How to talk about evil with preschoolers
Recently I purchased a really great resource for kids about God’s perfect design for boys and girls called God’s Design, part of the Making Him Known series. I’ve been reading the passages and discussing God’s design with my kindergartner, Gideon. Last night’s passage was about how sin entered the world.
As I was reading about how the Devil tricked Adam and Eve, Gideon sat up and asked, “Mommy, what is that bad guy’s name?” I said, “The Bible calls him the Devil. The Devil does not love God, and because the Devil does not love God, he does not love people. He wanted to mess up God’s beautiful plan. But God is more powerful than the Devil. There is no one like God.”
Gideon, with a catch in his voice, replied, “Adam and Eve need to call the police, and the police will destroy the bad guy.” I could tell that my boy, who always wants the bad guys to face justice and the good guys to prevail, was really internalizing this story. So I took a step back and talked with Gideon about where his fear was coming from.
Then I got to share once again with Gideon the good news. Even though the Devil is cunning and evil, God’s plan to send Jesus to rescue us from sin was decided between the Father, the Son, and the Spirit before they ever made the ground that sneaky old snake slithered on. The crucifixion and resurrection wasn’t a “back-up” plan. It was THE plan—crafted by an all-knowing and all-powerful God.
God’s sovereignty and His power over evil is a heavy concept for preschoolers, but it is crucial. Lay these foundations early in the lives of the preschoolers you teach:
- God is good, and He does good things. (Psalm 119:68) God cannot do what is evil. Righteousness and holiness are quintessential truths of God’s very nature. When bad things happen, such as natural disasters or sudden tragedies, remind preschoolers that God did not make the earth to decay or people to get sick, but sin brought sickness and death to people and decay and destruction to God’s world. God is still in control, and one day Jesus will return to make everything new.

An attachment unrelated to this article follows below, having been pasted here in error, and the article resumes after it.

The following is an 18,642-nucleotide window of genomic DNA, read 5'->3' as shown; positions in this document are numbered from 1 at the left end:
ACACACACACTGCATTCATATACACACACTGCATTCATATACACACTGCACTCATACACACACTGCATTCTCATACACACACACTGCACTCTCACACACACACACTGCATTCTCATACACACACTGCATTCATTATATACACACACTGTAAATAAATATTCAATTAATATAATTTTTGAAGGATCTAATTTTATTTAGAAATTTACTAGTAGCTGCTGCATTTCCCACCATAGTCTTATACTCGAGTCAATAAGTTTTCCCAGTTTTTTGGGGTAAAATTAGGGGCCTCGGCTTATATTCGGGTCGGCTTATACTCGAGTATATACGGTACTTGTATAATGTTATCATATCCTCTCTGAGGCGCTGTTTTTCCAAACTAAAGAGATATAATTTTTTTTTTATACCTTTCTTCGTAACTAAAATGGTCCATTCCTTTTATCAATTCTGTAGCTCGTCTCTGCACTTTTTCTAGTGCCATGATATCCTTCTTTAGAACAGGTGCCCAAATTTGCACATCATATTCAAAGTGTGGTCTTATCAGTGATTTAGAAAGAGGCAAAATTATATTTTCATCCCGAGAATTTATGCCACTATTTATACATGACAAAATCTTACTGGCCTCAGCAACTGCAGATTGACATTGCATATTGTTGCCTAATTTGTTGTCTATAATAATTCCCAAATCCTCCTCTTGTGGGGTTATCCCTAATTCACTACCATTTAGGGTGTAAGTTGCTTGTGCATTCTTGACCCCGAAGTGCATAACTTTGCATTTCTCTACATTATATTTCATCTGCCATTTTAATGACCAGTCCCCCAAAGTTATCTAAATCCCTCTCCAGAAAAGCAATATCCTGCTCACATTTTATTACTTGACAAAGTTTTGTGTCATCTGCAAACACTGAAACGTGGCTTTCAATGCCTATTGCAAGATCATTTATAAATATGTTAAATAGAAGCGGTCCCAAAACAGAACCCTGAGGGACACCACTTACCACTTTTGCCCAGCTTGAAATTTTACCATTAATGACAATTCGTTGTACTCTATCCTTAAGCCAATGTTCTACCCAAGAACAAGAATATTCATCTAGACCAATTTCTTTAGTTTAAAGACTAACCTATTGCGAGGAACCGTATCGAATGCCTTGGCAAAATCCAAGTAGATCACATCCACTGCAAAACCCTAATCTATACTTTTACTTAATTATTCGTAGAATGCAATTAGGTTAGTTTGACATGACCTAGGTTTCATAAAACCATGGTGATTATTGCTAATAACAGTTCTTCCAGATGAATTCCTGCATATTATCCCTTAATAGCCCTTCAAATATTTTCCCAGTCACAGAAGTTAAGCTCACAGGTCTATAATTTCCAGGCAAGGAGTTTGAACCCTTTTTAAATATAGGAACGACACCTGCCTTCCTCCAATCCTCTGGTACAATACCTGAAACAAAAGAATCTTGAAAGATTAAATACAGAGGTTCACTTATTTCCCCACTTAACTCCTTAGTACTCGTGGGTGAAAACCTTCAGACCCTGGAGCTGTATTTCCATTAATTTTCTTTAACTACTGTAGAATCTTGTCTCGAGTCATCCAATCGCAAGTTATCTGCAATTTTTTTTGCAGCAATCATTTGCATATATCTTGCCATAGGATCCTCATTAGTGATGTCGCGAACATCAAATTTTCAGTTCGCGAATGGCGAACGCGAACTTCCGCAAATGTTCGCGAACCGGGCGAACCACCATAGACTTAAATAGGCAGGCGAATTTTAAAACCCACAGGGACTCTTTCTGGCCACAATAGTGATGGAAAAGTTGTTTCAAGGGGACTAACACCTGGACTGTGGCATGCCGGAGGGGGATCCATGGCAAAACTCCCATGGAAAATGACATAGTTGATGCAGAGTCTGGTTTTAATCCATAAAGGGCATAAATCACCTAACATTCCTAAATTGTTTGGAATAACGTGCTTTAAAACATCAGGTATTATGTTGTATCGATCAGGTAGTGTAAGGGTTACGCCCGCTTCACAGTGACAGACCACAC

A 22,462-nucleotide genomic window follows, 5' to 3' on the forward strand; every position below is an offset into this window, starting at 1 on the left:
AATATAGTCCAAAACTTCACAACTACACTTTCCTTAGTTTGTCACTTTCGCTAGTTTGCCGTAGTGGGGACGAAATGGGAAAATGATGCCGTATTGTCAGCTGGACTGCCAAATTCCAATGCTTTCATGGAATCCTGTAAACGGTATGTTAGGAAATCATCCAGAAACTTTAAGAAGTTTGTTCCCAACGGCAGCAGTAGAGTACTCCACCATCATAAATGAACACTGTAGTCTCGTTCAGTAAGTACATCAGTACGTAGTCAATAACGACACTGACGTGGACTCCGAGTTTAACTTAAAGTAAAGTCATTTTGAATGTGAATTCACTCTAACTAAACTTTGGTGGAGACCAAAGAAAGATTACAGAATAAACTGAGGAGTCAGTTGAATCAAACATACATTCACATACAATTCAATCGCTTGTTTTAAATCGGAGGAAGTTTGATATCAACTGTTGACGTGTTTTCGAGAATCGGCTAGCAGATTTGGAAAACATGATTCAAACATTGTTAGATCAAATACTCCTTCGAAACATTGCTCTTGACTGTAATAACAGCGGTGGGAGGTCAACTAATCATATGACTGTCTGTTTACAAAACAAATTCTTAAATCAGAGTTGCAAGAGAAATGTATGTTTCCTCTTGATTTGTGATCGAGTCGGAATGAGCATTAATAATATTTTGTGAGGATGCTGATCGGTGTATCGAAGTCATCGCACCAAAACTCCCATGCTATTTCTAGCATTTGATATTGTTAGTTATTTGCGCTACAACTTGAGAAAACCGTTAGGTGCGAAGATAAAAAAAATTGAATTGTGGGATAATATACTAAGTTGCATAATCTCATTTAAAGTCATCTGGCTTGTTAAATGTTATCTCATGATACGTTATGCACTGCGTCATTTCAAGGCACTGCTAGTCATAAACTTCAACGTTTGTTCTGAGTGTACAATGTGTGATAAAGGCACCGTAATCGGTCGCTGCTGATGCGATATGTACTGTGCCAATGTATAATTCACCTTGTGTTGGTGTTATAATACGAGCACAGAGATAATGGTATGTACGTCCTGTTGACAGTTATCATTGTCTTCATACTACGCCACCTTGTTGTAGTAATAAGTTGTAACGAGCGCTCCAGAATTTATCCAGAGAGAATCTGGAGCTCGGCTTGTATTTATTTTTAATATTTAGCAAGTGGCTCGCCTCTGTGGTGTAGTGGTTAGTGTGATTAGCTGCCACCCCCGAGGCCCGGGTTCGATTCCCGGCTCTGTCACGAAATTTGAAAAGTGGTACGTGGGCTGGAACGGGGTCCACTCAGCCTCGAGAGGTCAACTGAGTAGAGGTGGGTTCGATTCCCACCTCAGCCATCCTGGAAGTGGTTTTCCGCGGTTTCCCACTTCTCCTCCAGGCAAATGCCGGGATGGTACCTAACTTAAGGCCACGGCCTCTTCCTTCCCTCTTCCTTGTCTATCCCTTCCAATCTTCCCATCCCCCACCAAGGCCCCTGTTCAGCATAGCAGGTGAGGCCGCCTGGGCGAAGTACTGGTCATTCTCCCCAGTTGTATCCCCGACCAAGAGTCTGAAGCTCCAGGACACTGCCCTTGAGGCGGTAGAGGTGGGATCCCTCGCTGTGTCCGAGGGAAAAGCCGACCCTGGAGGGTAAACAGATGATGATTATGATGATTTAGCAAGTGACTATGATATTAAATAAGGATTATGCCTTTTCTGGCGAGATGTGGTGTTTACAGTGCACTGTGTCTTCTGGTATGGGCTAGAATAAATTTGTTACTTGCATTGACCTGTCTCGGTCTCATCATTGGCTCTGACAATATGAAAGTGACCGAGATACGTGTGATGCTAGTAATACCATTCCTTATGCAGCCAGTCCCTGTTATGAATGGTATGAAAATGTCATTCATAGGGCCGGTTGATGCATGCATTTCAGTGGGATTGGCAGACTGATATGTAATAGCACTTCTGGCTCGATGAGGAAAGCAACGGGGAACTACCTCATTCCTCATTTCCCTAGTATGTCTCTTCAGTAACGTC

- God has a purpose for everything He has made, and nothing can stop His plans. And that’s a good thing. Americans like me enjoy our independence. We don’t like Bible verses like Psalm 115:3; Psalm 135:6; or Daniel 4:35 that show that God does not have to consult us while He works out His plans for our lives. That’s why it is so important to teach preschoolers that God is good, we can trust Him, and we can rest in the knowledge that His plans work out for the good of those who love Him.
- God sees, hears, and knows everything that happens to us. Throughout the Bible, God tells His prophets that He has seen how people suffer injustice, violence, and oppression. Encourage your preschoolers that they never have to be afraid to bring their sorrow to God. If a preschooler you teach is going through something awful, acknowledge the awfulness of it. Then pray, knowing that the living God is seeing and hearing and leaning in close during that awful time.
- Point preschoolers to the gospel. You do not have to go into gory details about the crucifixion, but it is important to let preschoolers know that Jesus experienced suffering that He did not deserve so we could be saved from our sin. Jesus experienced physical and emotional pain, rejection from His friends and brothers, and even separation from God when He took our sin upon His shoulders. Whatever heartaches we face on earth, preschoolers can know that Jesus experienced those heartaches too. They can trust Jesus to understand and help them in their pain.
What are some ways your preschool ministry has helped the children you teach cope with evil and suffering? Please share in the comments below.
You may also check out these resources:
Helping Parents When Their Children Are Suffering
Teaching Kids to Pray
Rachel Myrick is the Babies and Toddlers Content Editor for The Gospel Project for Preschool. She has taught babies and toddlers (her peeps) for over 16 years. Rachel and her husband, Shaun, live in Murfreesboro, Tennessee with their 5-year-old son, Gideon.